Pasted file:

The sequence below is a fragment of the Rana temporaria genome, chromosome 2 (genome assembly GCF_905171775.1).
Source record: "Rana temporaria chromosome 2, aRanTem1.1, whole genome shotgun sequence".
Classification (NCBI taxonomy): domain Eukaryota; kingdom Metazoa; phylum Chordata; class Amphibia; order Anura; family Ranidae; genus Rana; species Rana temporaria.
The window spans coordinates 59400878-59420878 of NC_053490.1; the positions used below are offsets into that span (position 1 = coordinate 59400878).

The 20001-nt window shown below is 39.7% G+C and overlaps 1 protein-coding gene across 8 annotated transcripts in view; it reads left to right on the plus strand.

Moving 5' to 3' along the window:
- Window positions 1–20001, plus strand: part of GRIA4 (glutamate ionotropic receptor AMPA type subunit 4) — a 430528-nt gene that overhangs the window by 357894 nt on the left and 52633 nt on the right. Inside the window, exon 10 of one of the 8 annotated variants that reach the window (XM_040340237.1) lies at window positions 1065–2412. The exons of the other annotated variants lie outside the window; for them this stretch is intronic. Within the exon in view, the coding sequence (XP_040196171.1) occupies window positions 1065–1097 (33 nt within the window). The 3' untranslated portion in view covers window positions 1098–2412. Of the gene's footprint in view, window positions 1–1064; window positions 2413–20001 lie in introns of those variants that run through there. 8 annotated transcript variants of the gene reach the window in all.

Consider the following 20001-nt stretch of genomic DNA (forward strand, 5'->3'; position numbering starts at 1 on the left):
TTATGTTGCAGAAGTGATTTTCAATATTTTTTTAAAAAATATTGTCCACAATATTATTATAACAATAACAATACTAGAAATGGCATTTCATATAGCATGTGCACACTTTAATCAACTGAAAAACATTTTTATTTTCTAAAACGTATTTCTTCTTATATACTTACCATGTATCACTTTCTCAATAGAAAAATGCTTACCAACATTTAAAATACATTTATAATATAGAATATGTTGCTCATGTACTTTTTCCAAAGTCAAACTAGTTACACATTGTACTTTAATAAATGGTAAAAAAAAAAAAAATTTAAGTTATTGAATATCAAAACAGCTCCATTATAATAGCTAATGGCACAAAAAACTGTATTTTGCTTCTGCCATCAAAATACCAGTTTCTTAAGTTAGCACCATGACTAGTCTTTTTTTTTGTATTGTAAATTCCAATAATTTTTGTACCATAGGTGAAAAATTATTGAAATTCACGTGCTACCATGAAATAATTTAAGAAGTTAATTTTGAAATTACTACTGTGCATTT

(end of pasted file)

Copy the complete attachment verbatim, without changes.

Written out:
The sequence below is a fragment of the Rana temporaria genome, chromosome 2 (genome assembly GCF_905171775.1).
Source record: "Rana temporaria chromosome 2, aRanTem1.1, whole genome shotgun sequence".
Classification (NCBI taxonomy): domain Eukaryota; kingdom Metazoa; phylum Chordata; class Amphibia; order Anura; family Ranidae; genus Rana; species Rana temporaria.
The window spans coordinates 59400878-59420878 of NC_053490.1; the positions used below are offsets into that span (position 1 = coordinate 59400878).

The 20001-nt window shown below is 39.7% G+C and overlaps 1 protein-coding gene across 8 annotated transcripts in view; it reads left to right on the plus strand.

Moving 5' to 3' along the window:
- Window positions 1–20001, plus strand: part of GRIA4 (glutamate ionotropic receptor AMPA type subunit 4) — a 430528-nt gene that overhangs the window by 357894 nt on the left and 52633 nt on the right. Inside the window, exon 10 of one of the 8 annotated variants that reach the window (XM_040340237.1) lies at window positions 1065–2412. The exons of the other annotated variants lie outside the window; for them this stretch is intronic. Within the exon in view, the coding sequence (XP_040196171.1) occupies window positions 1065–1097 (33 nt within the window). The 3' untranslated portion in view covers window positions 1098–2412. Of the gene's footprint in view, window positions 1–1064; window positions 2413–20001 lie in introns of those variants that run through there. 8 annotated transcript variants of the gene reach the window in all.

Consider the following 20001-nt stretch of genomic DNA (forward strand, 5'->3'; position numbering starts at 1 on the left):
TTATGTTGCAGAAGTGATTTTCAATATTTTTTTAAAAAATATTGTCCACAATATTATTATAACAATAACAATACTAGAAATGGCATTTCATATAGCATGTGCACACTTTAATCAACTGAAAAACATTTTTATTTTCTAAAACGTATTTCTTCTTATATACTTACCATGTATCACTTTCTCAATAGAAAAATGCTTACCAACATTTAAAATACATTTATAATATAGAATATGTTGCTCATGTACTTTTTCCAAAGTCAAACTAGTTACACATTGTACTTTAATAAATGGTAAAAAAAAAAAAAATTTAAGTTATTGAATATCAAAACAGCTCCATTATAATAGCTAATGGCACAAAAAACTGTATTTTGCTTCTGCCATCAAAATACCAGTTTCTTAAGTTAGCACCATGACTAGTCTTTTTTTTTGTATTGTAAATTCCAATAATTTTTGTACCATAGGTGAAAAATTATTGAAATTCACGTGCTACCATGAAATAATTTAAGAAGTTAATTTTGAAATTACTACTGTGCATTT